Red Hat OpenShift Cluster Manager then updates the cluster size attribute for existing clusters and creates entries for any new clusters in the Hybrid Cloud Console inventory tool.

Lastly, the subscriptions service analyzes the inventory data and creates account-wide usage information for each Red Hat OpenShift product in the subscription profile. That information is displayed in the the subscriptions service interface, along with capacity data as applicable for the subscription type. For Red Hat OpenShift Container Platform with an Annual subscription, the usage information accounts for both core and socket usage. For Red Hat OpenShift Container Platform or OpenShift Dedicated with an On-Demand subscription, the usage information shows core hour usage.

Figure 19.2. The Red Hat OpenShift data pipeline for the subscriptions service

The Red Hat OpenShift data pipeline for the subscriptions service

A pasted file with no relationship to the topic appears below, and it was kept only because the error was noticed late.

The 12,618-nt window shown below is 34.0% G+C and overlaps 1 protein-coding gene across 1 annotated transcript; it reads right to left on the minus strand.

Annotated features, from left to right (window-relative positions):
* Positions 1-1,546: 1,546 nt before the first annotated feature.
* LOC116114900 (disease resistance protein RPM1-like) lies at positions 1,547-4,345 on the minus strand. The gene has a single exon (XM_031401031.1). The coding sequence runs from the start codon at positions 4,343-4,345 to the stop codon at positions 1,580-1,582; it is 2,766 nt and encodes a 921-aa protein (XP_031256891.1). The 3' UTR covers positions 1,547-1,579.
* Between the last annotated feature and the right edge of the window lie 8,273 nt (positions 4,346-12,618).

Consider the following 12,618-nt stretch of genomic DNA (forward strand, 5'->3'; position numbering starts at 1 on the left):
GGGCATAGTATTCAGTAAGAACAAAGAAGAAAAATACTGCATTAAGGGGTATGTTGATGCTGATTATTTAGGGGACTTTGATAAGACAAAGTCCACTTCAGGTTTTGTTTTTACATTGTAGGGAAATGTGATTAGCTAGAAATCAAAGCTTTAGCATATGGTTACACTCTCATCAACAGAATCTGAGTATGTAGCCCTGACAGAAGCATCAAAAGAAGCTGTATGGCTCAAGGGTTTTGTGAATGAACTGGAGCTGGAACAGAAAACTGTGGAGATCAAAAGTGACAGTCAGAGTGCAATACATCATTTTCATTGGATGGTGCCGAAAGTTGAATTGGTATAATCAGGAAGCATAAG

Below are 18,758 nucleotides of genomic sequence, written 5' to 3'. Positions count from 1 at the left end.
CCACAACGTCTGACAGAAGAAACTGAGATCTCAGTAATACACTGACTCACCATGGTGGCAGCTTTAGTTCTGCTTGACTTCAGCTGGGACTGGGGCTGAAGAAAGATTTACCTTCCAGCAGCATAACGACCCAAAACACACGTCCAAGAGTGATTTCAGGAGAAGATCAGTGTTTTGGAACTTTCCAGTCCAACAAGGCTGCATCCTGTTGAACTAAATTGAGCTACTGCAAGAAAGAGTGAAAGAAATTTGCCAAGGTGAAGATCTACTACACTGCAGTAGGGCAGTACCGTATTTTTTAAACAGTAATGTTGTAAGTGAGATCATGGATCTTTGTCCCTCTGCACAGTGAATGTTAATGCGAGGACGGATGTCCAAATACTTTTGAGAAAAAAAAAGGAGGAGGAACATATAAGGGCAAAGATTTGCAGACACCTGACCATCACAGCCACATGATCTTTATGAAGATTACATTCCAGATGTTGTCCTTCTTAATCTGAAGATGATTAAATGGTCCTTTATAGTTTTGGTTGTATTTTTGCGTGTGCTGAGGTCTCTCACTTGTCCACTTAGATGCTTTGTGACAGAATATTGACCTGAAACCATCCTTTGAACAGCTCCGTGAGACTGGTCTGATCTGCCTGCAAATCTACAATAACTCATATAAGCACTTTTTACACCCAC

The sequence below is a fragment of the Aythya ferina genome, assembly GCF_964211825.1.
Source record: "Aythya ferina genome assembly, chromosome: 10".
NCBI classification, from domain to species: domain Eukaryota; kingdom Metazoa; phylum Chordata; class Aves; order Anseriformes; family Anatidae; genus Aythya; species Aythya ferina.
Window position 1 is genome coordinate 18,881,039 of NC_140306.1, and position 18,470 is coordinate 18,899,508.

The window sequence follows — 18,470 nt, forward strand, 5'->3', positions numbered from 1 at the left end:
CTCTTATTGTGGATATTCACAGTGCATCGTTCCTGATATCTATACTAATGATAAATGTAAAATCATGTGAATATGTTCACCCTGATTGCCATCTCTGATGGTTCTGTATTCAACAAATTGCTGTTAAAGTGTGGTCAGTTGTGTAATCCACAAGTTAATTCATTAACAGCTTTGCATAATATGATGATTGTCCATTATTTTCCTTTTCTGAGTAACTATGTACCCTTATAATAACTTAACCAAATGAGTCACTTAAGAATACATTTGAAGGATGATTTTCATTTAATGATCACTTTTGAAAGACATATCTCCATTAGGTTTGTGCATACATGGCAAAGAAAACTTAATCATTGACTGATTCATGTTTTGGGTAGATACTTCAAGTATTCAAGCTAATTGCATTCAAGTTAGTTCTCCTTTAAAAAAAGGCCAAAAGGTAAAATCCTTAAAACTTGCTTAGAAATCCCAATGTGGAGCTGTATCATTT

The Red Hat Cloud Services data pipeline

The managed services in the Red Hat Cloud Services portfolio, such as Red Hat OpenShift AI or Red Hat Advanced Cluster Security for Kubernetes, rely on Red Hat infrastructure. Part of that infrastructure is the monitoring stack tools that, among other jobs, supply data about subscription usage to the subscriptions service. Therefore, the Red Hat Cloud Services services report usage through the tools used in the Red Hat OpenShift data pipeline.

Heartbeats for data collection tools

The frequency at which the data collection tools send data for processing, also known as the heartbeat, varies by tool. This variance can affect the freshness of the data that the subscriptions service displays.

The following table shows default heartbeats for the data collection tools. In some cases, these values are configurable within that data collection tool.

Table 19.2. Heartbeats for data collection tools
ToolConfigurableHeartbeat interval

Insights

No

Daily, once every 24 hours

Red Hat Subscription Management

Yes

Multiple times per day, 4 hour default

Satellite

Yes